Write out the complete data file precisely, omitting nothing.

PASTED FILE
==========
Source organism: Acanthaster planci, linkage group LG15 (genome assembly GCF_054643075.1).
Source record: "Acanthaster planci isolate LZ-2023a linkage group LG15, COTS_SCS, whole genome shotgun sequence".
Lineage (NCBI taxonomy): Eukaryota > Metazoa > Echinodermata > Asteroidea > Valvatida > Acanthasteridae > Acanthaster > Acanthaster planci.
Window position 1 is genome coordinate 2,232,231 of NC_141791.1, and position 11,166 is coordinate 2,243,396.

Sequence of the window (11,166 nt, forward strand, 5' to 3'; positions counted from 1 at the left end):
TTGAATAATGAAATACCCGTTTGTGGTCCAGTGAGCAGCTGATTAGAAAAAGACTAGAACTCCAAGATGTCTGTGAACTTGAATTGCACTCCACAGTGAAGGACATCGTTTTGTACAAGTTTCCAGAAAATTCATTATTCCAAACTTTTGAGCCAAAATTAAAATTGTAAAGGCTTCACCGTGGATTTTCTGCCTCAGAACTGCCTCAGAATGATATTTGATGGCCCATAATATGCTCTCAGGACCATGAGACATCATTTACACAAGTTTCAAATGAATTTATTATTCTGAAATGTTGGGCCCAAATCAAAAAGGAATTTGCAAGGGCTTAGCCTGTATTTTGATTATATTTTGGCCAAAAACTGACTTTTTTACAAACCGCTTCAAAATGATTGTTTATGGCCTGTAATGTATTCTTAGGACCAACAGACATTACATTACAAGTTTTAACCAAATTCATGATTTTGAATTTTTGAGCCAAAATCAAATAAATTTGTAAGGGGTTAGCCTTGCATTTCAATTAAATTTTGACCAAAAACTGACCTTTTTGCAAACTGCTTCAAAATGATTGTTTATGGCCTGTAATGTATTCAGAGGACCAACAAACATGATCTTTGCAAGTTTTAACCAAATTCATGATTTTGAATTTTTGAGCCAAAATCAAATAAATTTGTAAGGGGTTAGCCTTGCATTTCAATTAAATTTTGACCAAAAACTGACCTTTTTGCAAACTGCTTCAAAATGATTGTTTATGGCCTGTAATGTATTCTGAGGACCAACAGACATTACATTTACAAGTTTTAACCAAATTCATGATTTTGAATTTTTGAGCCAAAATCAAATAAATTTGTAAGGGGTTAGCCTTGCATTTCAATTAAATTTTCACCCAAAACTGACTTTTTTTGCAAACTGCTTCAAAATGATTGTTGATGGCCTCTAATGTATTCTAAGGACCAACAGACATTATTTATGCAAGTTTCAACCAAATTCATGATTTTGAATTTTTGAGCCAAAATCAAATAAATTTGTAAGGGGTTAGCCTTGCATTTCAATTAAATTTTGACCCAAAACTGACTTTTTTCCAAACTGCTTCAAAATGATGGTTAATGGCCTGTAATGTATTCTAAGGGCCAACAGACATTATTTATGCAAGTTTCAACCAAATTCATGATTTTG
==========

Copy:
Source organism: Acanthaster planci, linkage group LG15 (genome assembly GCF_054643075.1).
Source record: "Acanthaster planci isolate LZ-2023a linkage group LG15, COTS_SCS, whole genome shotgun sequence".
Lineage (NCBI taxonomy): Eukaryota > Metazoa > Echinodermata > Asteroidea > Valvatida > Acanthasteridae > Acanthaster > Acanthaster planci.
Window position 1 is genome coordinate 2,232,231 of NC_141791.1, and position 11,166 is coordinate 2,243,396.

Sequence of the window (11,166 nt, forward strand, 5' to 3'; positions counted from 1 at the left end):
TTGAATAATGAAATACCCGTTTGTGGTCCAGTGAGCAGCTGATTAGAAAAAGACTAGAACTCCAAGATGTCTGTGAACTTGAATTGCACTCCACAGTGAAGGACATCGTTTTGTACAAGTTTCCAGAAAATTCATTATTCCAAACTTTTGAGCCAAAATTAAAATTGTAAAGGCTTCACCGTGGATTTTCTGCCTCAGAACTGCCTCAGAATGATATTTGATGGCCCATAATATGCTCTCAGGACCATGAGACATCATTTACACAAGTTTCAAATGAATTTATTATTCTGAAATGTTGGGCCCAAATCAAAAAGGAATTTGCAAGGGCTTAGCCTGTATTTTGATTATATTTTGGCCAAAAACTGACTTTTTTACAAACCGCTTCAAAATGATTGTTTATGGCCTGTAATGTATTCTTAGGACCAACAGACATTACATTACAAGTTTTAACCAAATTCATGATTTTGAATTTTTGAGCCAAAATCAAATAAATTTGTAAGGGGTTAGCCTTGCATTTCAATTAAATTTTGACCAAAAACTGACCTTTTTGCAAACTGCTTCAAAATGATTGTTTATGGCCTGTAATGTATTCAGAGGACCAACAAACATGATCTTTGCAAGTTTTAACCAAATTCATGATTTTGAATTTTTGAGCCAAAATCAAATAAATTTGTAAGGGGTTAGCCTTGCATTTCAATTAAATTTTGACCAAAAACTGACCTTTTTGCAAACTGCTTCAAAATGATTGTTTATGGCCTGTAATGTATTCTGAGGACCAACAGACATTACATTTACAAGTTTTAACCAAATTCATGATTTTGAATTTTTGAGCCAAAATCAAATAAATTTGTAAGGGGTTAGCCTTGCATTTCAATTAAATTTTCACCCAAAACTGACTTTTTTTGCAAACTGCTTCAAAATGATTGTTGATGGCCTCTAATGTATTCTAAGGACCAACAGACATTATTTATGCAAGTTTCAACCAAATTCATGATTTTGAATTTTTGAGCCAAAATCAAATAAATTTGTAAGGGGTTAGCCTTGCATTTCAATTAAATTTTGACCCAAAACTGACTTTTTTCCAAACTGCTTCAAAATGATGGTTAATGGCCTGTAATGTATTCTAAGGGCCAACAGACATTATTTATGCAAGTTTCAACCAAATTCATGATTTTG